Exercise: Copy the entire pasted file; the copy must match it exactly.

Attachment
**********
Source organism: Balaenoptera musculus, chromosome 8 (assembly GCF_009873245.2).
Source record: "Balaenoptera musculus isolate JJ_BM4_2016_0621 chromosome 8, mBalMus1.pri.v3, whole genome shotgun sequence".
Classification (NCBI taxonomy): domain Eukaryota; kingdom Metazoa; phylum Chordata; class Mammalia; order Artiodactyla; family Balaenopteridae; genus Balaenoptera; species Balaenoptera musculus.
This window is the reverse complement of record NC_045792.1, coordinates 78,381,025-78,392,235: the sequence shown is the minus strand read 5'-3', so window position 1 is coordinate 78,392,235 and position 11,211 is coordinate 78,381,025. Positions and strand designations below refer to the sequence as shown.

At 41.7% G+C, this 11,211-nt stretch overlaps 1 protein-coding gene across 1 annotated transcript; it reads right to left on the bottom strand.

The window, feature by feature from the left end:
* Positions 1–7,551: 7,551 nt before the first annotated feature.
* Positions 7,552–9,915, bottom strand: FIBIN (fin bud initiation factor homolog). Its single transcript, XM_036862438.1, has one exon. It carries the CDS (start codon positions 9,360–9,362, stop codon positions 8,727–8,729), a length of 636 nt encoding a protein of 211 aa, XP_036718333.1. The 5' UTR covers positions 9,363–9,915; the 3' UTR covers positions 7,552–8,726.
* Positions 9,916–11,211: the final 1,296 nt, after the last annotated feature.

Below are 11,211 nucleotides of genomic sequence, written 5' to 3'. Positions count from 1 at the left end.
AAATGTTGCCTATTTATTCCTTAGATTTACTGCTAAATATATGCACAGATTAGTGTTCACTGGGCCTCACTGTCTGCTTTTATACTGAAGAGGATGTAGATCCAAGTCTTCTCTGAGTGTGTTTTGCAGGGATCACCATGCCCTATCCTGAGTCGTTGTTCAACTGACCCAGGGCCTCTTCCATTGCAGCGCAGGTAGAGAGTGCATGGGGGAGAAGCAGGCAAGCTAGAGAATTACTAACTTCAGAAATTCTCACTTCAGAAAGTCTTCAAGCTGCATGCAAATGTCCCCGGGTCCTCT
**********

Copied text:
Source organism: Balaenoptera musculus, chromosome 8 (assembly GCF_009873245.2).
Source record: "Balaenoptera musculus isolate JJ_BM4_2016_0621 chromosome 8, mBalMus1.pri.v3, whole genome shotgun sequence".
Classification (NCBI taxonomy): domain Eukaryota; kingdom Metazoa; phylum Chordata; class Mammalia; order Artiodactyla; family Balaenopteridae; genus Balaenoptera; species Balaenoptera musculus.
This window is the reverse complement of record NC_045792.1, coordinates 78,381,025-78,392,235: the sequence shown is the minus strand read 5'-3', so window position 1 is coordinate 78,392,235 and position 11,211 is coordinate 78,381,025. Positions and strand designations below refer to the sequence as shown.

At 41.7% G+C, this 11,211-nt stretch overlaps 1 protein-coding gene across 1 annotated transcript; it reads right to left on the bottom strand.

The window, feature by feature from the left end:
* Positions 1–7,551: 7,551 nt before the first annotated feature.
* Positions 7,552–9,915, bottom strand: FIBIN (fin bud initiation factor homolog). Its single transcript, XM_036862438.1, has one exon. It carries the CDS (start codon positions 9,360–9,362, stop codon positions 8,727–8,729), a length of 636 nt encoding a protein of 211 aa, XP_036718333.1. The 5' UTR covers positions 9,363–9,915; the 3' UTR covers positions 7,552–8,726.
* Positions 9,916–11,211: the final 1,296 nt, after the last annotated feature.

Below are 11,211 nucleotides of genomic sequence, written 5' to 3'. Positions count from 1 at the left end.
AAATGTTGCCTATTTATTCCTTAGATTTACTGCTAAATATATGCACAGATTAGTGTTCACTGGGCCTCACTGTCTGCTTTTATACTGAAGAGGATGTAGATCCAAGTCTTCTCTGAGTGTGTTTTGCAGGGATCACCATGCCCTATCCTGAGTCGTTGTTCAACTGACCCAGGGCCTCTTCCATTGCAGCGCAGGTAGAGAGTGCATGGGGGAGAAGCAGGCAAGCTAGAGAATTACTAACTTCAGAAATTCTCACTTCAGAAAGTCTTCAAGCTGCATGCAAATGTCCCCGGGTCCTCT